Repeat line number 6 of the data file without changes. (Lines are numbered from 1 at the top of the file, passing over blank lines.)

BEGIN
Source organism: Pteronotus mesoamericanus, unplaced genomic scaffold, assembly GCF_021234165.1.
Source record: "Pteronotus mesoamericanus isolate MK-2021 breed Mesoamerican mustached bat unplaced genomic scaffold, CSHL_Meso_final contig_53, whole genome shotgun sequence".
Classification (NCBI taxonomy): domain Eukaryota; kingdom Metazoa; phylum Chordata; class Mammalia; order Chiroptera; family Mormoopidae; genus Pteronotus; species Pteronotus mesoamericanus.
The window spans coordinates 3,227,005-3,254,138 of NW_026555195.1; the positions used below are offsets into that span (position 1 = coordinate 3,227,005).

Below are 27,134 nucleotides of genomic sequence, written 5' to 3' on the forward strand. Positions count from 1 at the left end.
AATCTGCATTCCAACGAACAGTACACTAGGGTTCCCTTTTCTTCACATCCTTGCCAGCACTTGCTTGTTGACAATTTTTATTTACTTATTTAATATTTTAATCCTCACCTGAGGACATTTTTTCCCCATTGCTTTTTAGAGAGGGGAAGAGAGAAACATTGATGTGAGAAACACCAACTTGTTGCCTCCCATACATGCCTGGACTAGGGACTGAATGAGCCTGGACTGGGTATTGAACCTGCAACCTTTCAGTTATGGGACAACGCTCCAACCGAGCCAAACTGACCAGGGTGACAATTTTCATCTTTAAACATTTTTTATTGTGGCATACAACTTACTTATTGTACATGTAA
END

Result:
AATCTGCATTCCAACGAACAGTACACTAGGGTTCCCTTTTCTTCACATCCTTGCCAGCACTTGCTTGTTGACAATTTTTATTTACTTATTTAATATTTTAATCCTCACCTGAGGACATTTTTTCCCCATTGCTTTTTAGAGAGGGGAAGAGAGAAACATTGATGTGAGAAACACCAACTTGTTGCCTCCCATACATGCCTGGACTAGGGACTGAATGAGCCTGGACTGGGTATTGAACCTGCAACCTTTCAGTTATGGGACAACGCTCCAACCGAGCCAAACTGACCAGGGTGACAATTTTCATCTTTAAACATTTTTTATTGTGGCATACAACTTACTTATTGTACATGTAA